Quarterbacks: Carson Palmer was having a reasonable season before his ACL tear on Sunday, but honestly, it wasn't a great season. Palmer ranked 12th in unadjusted YAR but 19th in DYAR because of the Arizona schedule. Palmer had faced only one defense in the defensive DVOA top ten (Philadelphia) while Drew Stanton faced two of them in his three starts (Denver and San Francisco). With the AFC West and NFC East on the schedule, and the decline of the Rams defense, Russell Wilson and Colin Kaepernick also get penalized in DYAR once we add opponent adjustments.

The two quarterbacks with the toughest schedules so far are two quarterbacks on opposite ends of the performance spectrum. Andrew Luck is an MVP candidate in part because he's done what he's done against a tough schedule; he ranks fourth in YAR but second in DYAR. In particular, the Colts have faced teams that are much better against the pass than the run, such as Cincinnati (No. 8 vs. pass, No. 32 vs. run) and Houston (No. 11 vs. pass, No. 27 vs. run). On the other hand, you have Derek Carr. At times he's looked good as a rookie, and at times he's looked totally lost. But one reason he sometimes looks totally lost is that the Raiders have played a tough schedule. Carr is 31st in YAR but 26th in YAR. Tom Brady and Philip Rivers also have a gap of over 100 between YAR and DYAR due to tough schedules. The Chargers have faced the toughest overall schedule of opposing defenses, when you combine passing and rushing. Their average defensive opponent has had -7.3%, making them the only team that has faced what is on average a top-ten defense.

Running Backs: Today's Quick Reads details how the Seahawks are threatening the all-time record for team rushing DVOA. One reason is that while they have played an easy schedule of opposing pass defenses, they've played a tough schedule of opposing run defenses. Marshawn Lynch has 231 rushing DYAR right now but only 197 rushing YAR. Andre Ellington and Frank Gore also get boosted in DYAR by opponent adjustments. So do both Giants running backs, Rashad Jennings and Andre Williams.

The biggest gap on the other side belongs to Justin Forsett, who is fifth with 136 rushing YAR before adjustments but drops to 12th with 91 DYAR after adjustments. And in case you are wondering, DeMarco Murray is getting pretty much no schedule benefit, with 278 YAR and 277 DYAR.

Wide Receivers: The biggest boosts in DYAR from opponent adjustments generally belong to the wide receivers of the AFC South, and the top four gaps between DYAR and YAR belong to Allen Robinson (who just broke his leg, ending his rookie season), Kendall Wright, Justin Hunter, and T.Y. Hilton. The Baltimore receivers have also played a particualrly difficult schedule. Tampa Bay's Vincent Jackson has the biggest gap in the other direction by far, with -48 YAR before adjustments but -92 DYAR afterwards. That's a gap of -44; no other receiver has a gap over -30.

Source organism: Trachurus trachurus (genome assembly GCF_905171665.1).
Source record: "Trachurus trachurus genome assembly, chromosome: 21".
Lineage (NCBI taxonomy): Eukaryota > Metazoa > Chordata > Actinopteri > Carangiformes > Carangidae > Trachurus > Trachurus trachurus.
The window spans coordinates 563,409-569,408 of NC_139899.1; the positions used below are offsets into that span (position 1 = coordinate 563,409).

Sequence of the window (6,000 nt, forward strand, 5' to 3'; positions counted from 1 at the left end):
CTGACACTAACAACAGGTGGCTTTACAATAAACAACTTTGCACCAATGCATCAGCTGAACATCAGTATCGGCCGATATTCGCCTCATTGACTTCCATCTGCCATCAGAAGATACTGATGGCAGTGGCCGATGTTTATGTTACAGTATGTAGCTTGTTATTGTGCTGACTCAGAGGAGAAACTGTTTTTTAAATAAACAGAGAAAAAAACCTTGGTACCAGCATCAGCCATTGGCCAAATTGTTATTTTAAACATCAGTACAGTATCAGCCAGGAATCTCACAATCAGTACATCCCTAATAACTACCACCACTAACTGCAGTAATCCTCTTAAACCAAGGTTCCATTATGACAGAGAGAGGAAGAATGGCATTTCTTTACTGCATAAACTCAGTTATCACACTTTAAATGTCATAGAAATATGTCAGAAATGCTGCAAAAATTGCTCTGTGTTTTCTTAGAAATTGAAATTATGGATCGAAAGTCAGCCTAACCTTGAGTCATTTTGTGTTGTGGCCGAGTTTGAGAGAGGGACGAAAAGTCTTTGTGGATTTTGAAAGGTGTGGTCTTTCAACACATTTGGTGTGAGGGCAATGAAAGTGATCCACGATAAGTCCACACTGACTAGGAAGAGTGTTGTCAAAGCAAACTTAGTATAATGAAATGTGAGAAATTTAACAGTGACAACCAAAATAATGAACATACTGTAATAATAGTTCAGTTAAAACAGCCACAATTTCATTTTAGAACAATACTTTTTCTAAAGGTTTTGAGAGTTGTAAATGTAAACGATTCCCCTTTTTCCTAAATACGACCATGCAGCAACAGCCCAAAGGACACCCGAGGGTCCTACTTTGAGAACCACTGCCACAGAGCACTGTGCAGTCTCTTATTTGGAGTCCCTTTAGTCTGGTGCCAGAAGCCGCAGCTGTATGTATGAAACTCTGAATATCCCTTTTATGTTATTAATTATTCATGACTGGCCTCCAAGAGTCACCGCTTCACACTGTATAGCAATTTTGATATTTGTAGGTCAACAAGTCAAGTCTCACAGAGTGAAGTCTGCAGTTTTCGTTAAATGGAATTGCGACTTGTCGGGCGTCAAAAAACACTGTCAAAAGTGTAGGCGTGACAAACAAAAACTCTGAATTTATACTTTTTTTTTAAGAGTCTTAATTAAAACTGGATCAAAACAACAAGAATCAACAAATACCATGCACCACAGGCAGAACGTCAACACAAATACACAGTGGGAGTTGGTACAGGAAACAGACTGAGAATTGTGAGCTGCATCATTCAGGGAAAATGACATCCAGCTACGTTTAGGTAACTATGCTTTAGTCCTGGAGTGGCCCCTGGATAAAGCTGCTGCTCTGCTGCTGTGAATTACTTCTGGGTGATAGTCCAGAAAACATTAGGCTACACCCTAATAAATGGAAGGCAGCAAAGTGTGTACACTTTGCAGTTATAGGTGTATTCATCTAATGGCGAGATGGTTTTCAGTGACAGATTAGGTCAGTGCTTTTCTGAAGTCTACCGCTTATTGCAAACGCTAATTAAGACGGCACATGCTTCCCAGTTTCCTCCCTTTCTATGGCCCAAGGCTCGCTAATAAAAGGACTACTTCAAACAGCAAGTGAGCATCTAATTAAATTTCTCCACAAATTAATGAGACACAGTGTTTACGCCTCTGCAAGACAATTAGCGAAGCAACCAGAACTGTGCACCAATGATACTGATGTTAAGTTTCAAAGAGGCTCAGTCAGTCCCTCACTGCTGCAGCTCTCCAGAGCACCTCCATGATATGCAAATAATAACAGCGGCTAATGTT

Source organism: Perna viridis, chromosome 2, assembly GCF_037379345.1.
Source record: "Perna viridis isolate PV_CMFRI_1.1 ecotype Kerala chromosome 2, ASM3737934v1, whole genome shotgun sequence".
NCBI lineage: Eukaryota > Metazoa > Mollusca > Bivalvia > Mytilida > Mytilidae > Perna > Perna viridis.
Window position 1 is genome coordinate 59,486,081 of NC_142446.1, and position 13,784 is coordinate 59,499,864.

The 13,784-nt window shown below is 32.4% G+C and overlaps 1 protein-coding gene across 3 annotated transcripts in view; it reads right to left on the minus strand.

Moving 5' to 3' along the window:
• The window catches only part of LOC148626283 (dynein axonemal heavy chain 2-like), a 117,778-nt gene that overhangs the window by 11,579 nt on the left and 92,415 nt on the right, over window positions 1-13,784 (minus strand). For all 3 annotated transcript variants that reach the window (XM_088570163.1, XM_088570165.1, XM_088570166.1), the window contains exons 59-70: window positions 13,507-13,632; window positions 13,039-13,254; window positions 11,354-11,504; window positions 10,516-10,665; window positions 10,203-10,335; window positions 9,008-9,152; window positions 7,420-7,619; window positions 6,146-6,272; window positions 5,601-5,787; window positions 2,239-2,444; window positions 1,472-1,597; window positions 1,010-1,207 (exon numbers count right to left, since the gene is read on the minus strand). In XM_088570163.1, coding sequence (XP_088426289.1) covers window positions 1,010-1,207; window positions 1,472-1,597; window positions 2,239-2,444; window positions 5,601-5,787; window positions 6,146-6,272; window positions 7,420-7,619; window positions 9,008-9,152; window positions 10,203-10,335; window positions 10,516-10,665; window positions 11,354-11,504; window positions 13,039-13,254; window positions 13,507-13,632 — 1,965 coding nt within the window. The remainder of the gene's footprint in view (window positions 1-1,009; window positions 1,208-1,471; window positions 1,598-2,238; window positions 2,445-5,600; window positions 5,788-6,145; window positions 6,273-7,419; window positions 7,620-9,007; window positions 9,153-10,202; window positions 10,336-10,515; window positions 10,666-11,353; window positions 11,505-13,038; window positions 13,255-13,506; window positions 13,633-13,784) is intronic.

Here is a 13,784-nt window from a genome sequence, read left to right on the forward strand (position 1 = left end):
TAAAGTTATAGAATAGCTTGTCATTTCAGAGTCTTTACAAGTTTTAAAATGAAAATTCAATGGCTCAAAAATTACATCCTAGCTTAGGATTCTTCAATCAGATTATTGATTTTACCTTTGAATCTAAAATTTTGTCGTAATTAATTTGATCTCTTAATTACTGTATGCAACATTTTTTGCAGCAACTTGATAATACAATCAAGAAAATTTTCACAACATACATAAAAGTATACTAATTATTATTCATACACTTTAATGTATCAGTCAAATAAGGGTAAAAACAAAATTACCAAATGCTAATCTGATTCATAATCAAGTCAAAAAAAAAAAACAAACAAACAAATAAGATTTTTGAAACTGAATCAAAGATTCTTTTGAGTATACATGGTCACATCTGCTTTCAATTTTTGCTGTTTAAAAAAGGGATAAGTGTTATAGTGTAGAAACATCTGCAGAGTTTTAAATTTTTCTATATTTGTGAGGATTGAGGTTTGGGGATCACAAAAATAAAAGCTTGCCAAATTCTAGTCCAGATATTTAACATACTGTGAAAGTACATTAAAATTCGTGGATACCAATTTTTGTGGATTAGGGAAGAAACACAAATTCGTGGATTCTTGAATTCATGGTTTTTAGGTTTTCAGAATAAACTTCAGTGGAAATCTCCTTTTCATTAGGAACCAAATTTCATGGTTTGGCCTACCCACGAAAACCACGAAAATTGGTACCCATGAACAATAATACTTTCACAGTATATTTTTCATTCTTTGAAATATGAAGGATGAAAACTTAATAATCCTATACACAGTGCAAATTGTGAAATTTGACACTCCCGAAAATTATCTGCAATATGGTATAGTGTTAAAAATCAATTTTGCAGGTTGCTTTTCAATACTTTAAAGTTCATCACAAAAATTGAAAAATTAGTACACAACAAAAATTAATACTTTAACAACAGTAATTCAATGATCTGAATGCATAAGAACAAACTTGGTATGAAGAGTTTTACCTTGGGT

Tight Ends: There are a lot of tight ends who get small penalties in DYAR for playing easier schedules but nobody really gets a big penalty. However, there are three tight ends who have a gap of at least 20 between YAR and DYAR due to playing tough schedules. Jimmy Graham goes from fourth without opponent adjustments to first among tight ends after opponent adjustments. Jared Cook goes from 18th to 12th, and Delanie Walker from 17th to 15th.

Defenses: Yes, the New York Jets secondary is basically a tire fire at this point, but the Jets defense hasn't been quite as bad as it has looked. The Jets have played the toughest schedule of offenses so far this year, with their average opponent having 5.1% DVOA. And that schedule has been dramatically slanted towards the passing game. The average Jets opponent has had 26.9% passing DVOA, but only -13.6% rushing DVOA. The only defense to face an easier schedule of opposition running games is Miami (-15.1%). Both the Jets and Dolphins have played the Patriots (No. 2 passing, No. 31 running), Chargers (No. 3 passing, No 28 running), and Packers (No. 5 passing, No. 12 running). Interestingly, there are a number of teams who have faced the opposite: lots of offenses tilted towards the run. Washington, Green Bay, Dallas, and St. Louis have faced four of the five easiest schedules of pass offenses (Atlanta is the other) but the four hardest schedules of run offenses. These teams have shared opponents such as Minnesota (No. 31 passing, No. 3 rushing even without Adrian Peterson) and Seattle (No. 22 passing but No. 1 rushing).

Returning to overall offensive DVOA of opponents, other teams to face particularly tough schedules this season include Jacksonville, Carolina, and Oakland. Philadelphia, Atlanta, and Pittsburgh have faced the easiest schedules of opposing offenses.

* * * * *

Once again in 2014, we have teamed up with EA Sports to bring Football Outsiders-branded player content to Madden 15 Ultimate Team. Each week, we'll be picking out a handful of players who starred in that week's games. Some of them will be well-known players who stood out in DVOA and DYAR. Others will be under-the-radar players who only stood out with advanced stats. We'll announce the players each Tuesday in the DVOA commentary article, and the players will be available in Madden Ultimate Team packs the following weekend. We will also tweet out images of these players from the @fboutsiders Twitter account on most Fridays. One player each week will only be available for 24 hours from the point these players enter packs on Friday.

The Football Outsiders stars for Week 10 are: